Reaching for the dice gives you the chance to accept that risk in a comparatively safe environment, to practice putting yourself, your brilliant ideas and your clever planning out into the world.
Reaching for the dice in a tabletop roleplaying game gives you the chance to practise getting in the real world’s face, demanding more from it that it would otherwise give you.
What game rules do this well?
I like Tales From The Loop’s way of doing things. Instead of setting difficulties for what you want your character (a Kid) to do, this game by Fria Ligan / Free League Publishing tells your GM explicitly to throw a Trouble of some kind at your Kid, but only when your Kid is trying to do something out of the ordinary (like investigate the Mystery at the heart of each adventure). Unless you’re being proactive, the world has no need to send Trouble your way, so there’s no need to roll the dice.
The broader rules still include some regular RPG-esque “Roll to find out whether you succeed at doing non-conflict-related thing” under the guise of Troubles that to my mind aren’t really, but I like the idea of making stats and skills more explicitly about Doing Things To The World rather than defining a character numerically; an idea that I think sees more traction in Fria Ligan’s ALIEN: The Roleplaying Game.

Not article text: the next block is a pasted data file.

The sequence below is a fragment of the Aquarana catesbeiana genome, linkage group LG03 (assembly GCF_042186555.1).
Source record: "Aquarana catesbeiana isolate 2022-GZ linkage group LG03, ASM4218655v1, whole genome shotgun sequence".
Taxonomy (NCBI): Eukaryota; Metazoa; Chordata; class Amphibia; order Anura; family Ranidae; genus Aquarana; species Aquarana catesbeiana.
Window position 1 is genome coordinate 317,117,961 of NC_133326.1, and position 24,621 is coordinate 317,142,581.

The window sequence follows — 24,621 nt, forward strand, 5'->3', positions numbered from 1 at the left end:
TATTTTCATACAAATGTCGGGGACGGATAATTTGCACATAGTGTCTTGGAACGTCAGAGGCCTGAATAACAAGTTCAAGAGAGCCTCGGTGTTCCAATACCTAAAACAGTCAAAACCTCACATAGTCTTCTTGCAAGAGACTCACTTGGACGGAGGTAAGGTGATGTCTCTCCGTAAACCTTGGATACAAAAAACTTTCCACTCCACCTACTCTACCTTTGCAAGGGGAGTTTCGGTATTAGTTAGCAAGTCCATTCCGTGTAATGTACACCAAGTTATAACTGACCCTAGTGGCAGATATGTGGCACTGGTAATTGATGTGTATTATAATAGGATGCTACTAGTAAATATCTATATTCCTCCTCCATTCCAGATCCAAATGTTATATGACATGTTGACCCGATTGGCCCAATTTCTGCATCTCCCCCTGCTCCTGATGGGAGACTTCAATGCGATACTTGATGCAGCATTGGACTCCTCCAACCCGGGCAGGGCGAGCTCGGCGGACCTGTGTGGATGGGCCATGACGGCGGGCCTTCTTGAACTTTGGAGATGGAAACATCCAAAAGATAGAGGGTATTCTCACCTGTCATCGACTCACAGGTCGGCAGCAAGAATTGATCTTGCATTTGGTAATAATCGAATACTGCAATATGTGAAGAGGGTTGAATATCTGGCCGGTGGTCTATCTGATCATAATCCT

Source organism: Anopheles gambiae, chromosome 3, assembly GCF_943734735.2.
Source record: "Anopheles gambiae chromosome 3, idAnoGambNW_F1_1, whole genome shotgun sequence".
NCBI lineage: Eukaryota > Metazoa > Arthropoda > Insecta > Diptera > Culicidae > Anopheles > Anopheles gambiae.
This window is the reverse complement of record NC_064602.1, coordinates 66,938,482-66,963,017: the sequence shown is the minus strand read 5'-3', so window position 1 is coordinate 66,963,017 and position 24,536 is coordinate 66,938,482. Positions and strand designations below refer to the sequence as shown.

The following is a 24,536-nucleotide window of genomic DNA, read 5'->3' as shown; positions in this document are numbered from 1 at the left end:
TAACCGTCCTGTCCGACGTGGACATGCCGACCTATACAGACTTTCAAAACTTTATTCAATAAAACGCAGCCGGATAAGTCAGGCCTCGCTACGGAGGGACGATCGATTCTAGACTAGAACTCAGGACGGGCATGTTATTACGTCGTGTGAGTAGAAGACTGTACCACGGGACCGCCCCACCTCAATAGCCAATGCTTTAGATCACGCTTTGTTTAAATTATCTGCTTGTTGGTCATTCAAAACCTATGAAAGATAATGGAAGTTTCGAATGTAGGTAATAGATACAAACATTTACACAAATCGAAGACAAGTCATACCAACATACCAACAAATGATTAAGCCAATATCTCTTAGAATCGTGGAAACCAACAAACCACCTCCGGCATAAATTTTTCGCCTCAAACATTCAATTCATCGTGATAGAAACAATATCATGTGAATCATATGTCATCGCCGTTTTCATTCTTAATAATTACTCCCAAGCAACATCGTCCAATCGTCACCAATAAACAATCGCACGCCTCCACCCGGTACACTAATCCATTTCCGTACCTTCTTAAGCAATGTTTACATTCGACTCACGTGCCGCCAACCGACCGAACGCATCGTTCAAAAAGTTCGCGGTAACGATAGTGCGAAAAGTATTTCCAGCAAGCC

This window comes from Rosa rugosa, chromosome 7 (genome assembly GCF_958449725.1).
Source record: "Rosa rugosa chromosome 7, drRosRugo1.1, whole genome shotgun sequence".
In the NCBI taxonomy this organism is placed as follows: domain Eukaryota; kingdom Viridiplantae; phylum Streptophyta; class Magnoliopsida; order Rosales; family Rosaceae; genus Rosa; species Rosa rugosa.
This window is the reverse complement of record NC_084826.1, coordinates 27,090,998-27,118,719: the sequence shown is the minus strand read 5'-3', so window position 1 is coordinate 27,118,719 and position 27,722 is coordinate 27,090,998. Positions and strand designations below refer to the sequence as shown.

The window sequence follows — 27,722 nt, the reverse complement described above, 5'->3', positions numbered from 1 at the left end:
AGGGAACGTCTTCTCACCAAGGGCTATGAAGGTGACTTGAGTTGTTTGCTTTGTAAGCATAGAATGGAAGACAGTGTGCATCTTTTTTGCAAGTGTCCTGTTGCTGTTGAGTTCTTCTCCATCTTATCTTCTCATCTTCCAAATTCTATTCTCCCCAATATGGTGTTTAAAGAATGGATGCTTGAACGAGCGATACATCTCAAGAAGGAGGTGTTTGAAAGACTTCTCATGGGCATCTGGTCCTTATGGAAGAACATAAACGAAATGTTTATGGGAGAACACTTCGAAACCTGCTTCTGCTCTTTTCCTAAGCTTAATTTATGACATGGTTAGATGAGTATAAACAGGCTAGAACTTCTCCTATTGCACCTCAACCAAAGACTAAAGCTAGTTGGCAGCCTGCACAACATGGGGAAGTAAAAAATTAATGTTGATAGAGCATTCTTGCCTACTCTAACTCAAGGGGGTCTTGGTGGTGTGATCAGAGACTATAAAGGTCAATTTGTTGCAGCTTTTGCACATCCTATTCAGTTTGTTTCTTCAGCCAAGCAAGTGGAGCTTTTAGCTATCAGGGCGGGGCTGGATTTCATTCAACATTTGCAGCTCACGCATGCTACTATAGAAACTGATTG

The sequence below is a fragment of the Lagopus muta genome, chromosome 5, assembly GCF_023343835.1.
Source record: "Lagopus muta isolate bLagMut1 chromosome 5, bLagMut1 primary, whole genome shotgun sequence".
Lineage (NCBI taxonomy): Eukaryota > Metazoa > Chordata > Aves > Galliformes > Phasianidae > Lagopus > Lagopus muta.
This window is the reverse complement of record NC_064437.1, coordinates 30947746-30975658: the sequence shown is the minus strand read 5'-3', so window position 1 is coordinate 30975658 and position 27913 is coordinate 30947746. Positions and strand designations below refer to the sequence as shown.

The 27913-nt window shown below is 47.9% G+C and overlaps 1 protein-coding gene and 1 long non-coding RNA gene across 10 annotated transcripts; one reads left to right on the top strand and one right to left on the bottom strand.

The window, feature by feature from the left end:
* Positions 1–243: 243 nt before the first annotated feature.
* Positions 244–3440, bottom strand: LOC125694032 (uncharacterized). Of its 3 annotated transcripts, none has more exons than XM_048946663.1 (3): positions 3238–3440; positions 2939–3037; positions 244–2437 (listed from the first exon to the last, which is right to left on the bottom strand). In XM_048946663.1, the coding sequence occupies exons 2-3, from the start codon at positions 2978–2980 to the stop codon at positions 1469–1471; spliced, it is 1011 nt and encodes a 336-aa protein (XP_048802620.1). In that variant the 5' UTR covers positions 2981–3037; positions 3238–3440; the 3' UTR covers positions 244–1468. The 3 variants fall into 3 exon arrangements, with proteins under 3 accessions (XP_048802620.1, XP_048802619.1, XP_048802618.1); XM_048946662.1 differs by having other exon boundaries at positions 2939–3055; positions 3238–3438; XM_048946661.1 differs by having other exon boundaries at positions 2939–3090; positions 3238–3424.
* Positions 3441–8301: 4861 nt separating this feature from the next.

Probably the fiercest exponent of going for the dice when getting in the world’s face is Dogs in the Vineyard. This indie game by D. Vincent Baker, co-creator of Apocalypse World, not only popularised the concept of “roll dice or say yes,” but also made the dice specifically tied to conflict, i.e. one party wanting something that the other doesn’t want to happen, with a brilliant see/raise system that makes explicit the question, “How far are you willing to go?”
Baker has removed Dogs from sale due to its setting incorporating problematic elements of North American history. While these do help drive conflict and give the players things they can change both externally and internally, I can certainly understand the desire to keep them in the history books rather than dredging them up for modern-day entertainment.
Featured image by TomNatt; used under Creative Commons by-nc 2.0 license.